Six months after the first meeting in my home, our group had expanded to about twelve consistent attendees. Nearly half were psychiatrists, including Victor Sidel and Jack Geiger, two community health specialists with long records of distinguished political activism on behalf of the poor and disenfranchised. The majority of us were academics, and our forte was to research, to analyze, to write, and to publish.

I do not recall who first proposed the idea that we should prepare a series of medical articles dealing with the health consequences of nuclear explosions on specific civilian populations. We aimed high: these articles were intended for the most prestigious journal in the country, The New England Journal of Medicine. Our goal seemed far-fetched, since the Journal was published by the then arch-conservative Massachusetts Medical Society. Were these articles indeed published, we anticipated engaging in a broad-ranging discussion to begin the arduous process of public education, a first step in the long path to rid the world of nuclear weapons.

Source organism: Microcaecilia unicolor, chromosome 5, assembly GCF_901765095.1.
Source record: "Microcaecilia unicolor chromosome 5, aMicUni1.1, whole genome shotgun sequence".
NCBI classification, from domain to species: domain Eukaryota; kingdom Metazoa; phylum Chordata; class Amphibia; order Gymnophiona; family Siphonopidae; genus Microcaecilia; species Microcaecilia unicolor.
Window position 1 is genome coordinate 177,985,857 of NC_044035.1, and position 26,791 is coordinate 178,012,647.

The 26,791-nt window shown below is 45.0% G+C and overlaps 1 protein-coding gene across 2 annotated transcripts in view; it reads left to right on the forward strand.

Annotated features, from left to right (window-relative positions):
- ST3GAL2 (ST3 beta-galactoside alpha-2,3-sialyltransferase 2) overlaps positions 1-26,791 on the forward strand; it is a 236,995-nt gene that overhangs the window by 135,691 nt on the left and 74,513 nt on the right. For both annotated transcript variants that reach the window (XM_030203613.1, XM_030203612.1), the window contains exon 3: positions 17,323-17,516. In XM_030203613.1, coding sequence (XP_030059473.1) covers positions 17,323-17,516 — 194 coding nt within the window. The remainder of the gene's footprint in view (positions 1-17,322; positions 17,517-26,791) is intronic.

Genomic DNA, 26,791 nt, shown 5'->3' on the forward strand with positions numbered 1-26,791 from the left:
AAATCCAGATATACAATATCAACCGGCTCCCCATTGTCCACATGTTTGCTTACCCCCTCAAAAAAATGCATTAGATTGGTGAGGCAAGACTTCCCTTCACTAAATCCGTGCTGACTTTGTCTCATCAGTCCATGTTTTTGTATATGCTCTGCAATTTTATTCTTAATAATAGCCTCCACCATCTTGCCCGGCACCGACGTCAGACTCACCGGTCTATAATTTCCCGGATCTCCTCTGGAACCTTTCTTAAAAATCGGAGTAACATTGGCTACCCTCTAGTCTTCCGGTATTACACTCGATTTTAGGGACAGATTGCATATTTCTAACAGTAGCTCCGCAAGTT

We agreed that we meant to take the incomprehensible and give it scientific credibility and, more important, that we intended to present a realistic scenario that had been missing from public discourse about the nuclear threat. Once we settled on our objective, we surged ahead. More than forty years later, I’m still impressed with the penetrating intelligence of the small group of authors, their prodigious energy, their unstinting investment of time, and their skill in unearthing deeply buried, highly relevant information.

None were better attuned to those tasks than Victor Sidel and Jack Geiger. Vic was an insistent disciplinarian; like a Marine drill sergeant, he kept the small troop hopping and adhering to a taut schedule. A phone call from Vic produced results. It seemed easier to do the work than think up excuses to get him off the phone. Vic had a nose for unearthing facts and possessed the aptitude of an anthropologist in deriving deep insights from fragmentary shards of data. Our writing was burnished to a fine scientific shine by Vic’s skill as a researcher.

Jack Geiger, more laid back, was also a workaholic, with the sharp sense of a consummate debater. A former Associated Press sports correspondent, he assimilated massive reams of diverse information and converted it to highly readable text.